Friday, December 05, 2008


Any time I see an 'ex-TT Works Racer' coming up for auction, my ears perk up and I start pulling books off the shelf and making phone calls to Australia. It's really rare that any machine claimed to have been built specially by a factory for the TT (1.) comes up for auction and (2.) is genuine, for the simple reason that so few have been built, and even fewer survive the rigors and modifications of racing in the subsequent years. And to be generous, sometimes owners are confused or optimistic that their racing machine was a unique bike created by the factory for a special race.

The ca. 1934 O.E.C. (Osborne Engineering Co.) ex-Works Racer coming up for sale at the MidAmerica Las Vegas auction is a real rarity, from a company which only sporadically competed in the TT at all. OEC is better known for it's 'odd engineering contraptions' than for any racing dominance, yet they periodically threw their hat in the ring at the TT, and in chasing the World Land Speed Record. Their most famous design is a form of hub-center steering (which they called the 'Duplex' system), which was introduced in 1929 to a skeptical public...just like the one today which won't buy Yamahas or Bimotas with hub-center steering!

Little is documented about the mid-30's foray into racing by this tiny company (they only produced around 300 motorcycles/year), but we do know that between 1933 and 1935 they produced perhaps half a dozen machines for the Isle of Man TT, using genuine racing J.A.P. ohv engines of 250cc, 350cc, and 500cc. The '33/'34 engines had aluminum crankcases, whereas the '35 effort used magnesium. Students of motorcycle history will recall that these were dismal years for the JAP racing engine, with lots of failures at the TT, which led to their prestigious client base seeking other engine makers to fill their chassis, notably Brough Superior (who found AMC engines more reliable) and HRD-Vincent (who made their own).

OEC chose to use two types of chassis for the TT; a single machine used the 'Duplex' frame (almost inconceivable given their well-documented tendency to hold and keep a straight line unless muscled over), while the other machines used Webb girders (as seen in the photo above - Freddie Clarke at the '35 Lightweight TT). These Works bikes were the only OEC's to use Webbs, and the particular fork is unique to these bikes, as the steering head on an OEC is considered to be the longest on any motorcycle; something like 9 inches, requiring a new jig at Webb's and a host of one-off links and tubes. An 'OEC' Webb girder won't fit any other motorcycle, so you'll know if you stumble across one.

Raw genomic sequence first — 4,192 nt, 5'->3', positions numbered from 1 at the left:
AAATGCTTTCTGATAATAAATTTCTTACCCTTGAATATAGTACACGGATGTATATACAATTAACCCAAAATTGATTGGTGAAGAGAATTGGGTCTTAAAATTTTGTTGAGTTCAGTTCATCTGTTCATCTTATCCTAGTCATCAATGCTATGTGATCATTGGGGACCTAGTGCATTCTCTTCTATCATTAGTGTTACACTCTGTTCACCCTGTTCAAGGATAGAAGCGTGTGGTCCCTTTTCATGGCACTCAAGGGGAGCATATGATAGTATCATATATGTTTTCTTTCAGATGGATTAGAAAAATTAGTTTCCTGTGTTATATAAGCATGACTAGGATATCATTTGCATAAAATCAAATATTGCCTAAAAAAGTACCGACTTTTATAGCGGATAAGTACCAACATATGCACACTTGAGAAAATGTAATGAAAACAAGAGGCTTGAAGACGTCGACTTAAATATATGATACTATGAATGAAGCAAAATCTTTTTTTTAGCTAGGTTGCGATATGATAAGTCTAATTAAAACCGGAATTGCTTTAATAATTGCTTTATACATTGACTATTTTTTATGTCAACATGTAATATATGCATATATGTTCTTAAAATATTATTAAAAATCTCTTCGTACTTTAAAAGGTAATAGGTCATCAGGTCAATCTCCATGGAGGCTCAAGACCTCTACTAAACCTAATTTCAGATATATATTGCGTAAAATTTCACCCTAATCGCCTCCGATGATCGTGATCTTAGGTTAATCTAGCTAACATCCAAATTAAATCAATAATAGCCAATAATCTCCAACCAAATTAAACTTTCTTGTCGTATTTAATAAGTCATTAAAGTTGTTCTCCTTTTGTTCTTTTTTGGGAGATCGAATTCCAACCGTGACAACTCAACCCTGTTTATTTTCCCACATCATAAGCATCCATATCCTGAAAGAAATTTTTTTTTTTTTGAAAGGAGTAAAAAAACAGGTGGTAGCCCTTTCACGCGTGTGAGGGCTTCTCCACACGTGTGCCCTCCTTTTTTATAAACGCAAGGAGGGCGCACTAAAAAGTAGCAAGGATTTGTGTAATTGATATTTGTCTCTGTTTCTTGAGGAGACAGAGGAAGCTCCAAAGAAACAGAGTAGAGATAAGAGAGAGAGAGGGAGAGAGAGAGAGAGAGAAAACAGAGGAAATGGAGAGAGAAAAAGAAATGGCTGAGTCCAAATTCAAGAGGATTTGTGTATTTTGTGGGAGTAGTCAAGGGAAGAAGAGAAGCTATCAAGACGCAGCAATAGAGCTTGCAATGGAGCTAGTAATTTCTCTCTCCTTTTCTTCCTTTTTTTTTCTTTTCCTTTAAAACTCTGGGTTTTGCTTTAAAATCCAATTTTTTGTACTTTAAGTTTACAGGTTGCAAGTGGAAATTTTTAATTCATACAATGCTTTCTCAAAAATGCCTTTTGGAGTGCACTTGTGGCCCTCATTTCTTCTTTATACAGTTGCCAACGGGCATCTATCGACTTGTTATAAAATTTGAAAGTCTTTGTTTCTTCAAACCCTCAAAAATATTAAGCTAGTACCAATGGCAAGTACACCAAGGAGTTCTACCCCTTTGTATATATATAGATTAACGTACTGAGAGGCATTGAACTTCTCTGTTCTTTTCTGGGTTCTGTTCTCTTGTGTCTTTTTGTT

The back end of the OEC frame is their own version of a swingarm frame, introduced in 1929 (see drawing), which uses a full 'loop' at the back end for stability, and the swinging fork situated between compression and rebound springs housed within the frame tubes. The Works machines also used Harwal wheels (same as the Excelsior Manxman and OK Supreme racers), and special petrol/oil tanks. The auction machine appears to have all the right stuff, although I haven't seen the crucial engine/frame numbers yet. The crankcases look to be correct, but the cylinder barrel is alloy, and the cylinder head looks to be a scantily-finned Speedway item - but in the racing game, everything is up for change in the name of speed.

I've only seen one other OEC Works racer, which turned up at a swap meet in Australia, housing a Suzuki dohc 4 cylinder engine! Yes, the owner is restoring it!

Many thanks to Mitchell Barnes for his information.


Mr. Beer N. Hockey said...

What a slick motorcycle. How many small independent motorcycle makers are around now?

Anonymous said...

Paul SaintClair here. Just found your little spot here. Where are the period photos?
Anyhoo- seems like a cool thing to do. Unlike so many people, I keep buying and selling. Only so much money and space- yet so many bikes. Just sold my 3rd R67/2 and now I'm getting > gasp < a new Royal Enfield. Hey- I'll never know otherwise.
Just for the heck of it, here's a shot of me at the Toy Run yesterday. Very cold, it was. Very.


Good hunting and good luck ~
Your old Uncle Ernie in Asheville

Anonymous said...

G’day Paul

Firstly can I say how much I enjoy your Blog…..does anyone else do a similar thing (I do keep an eye on Dennis’s)..?

All the best, Howard

Anonymous said...

Hi Paul,
I spoke to my friend Len Wallbank and he had a look at the auction site to see his old bike.
Anyway he emailed the firm [MidAmerica] and gave them the full history of the bike how he made it from parts and where he last sprinted the bike also the fact that it was not a 'works' bike.
He has not had a reply off them but he gave his Phone number and email address.

I thought I would update you Regards, paul

Anonymous said...

Just wrote a long contribution to your item on OEC works racers. It then disappeared - did it by any chance get to you? Marticelli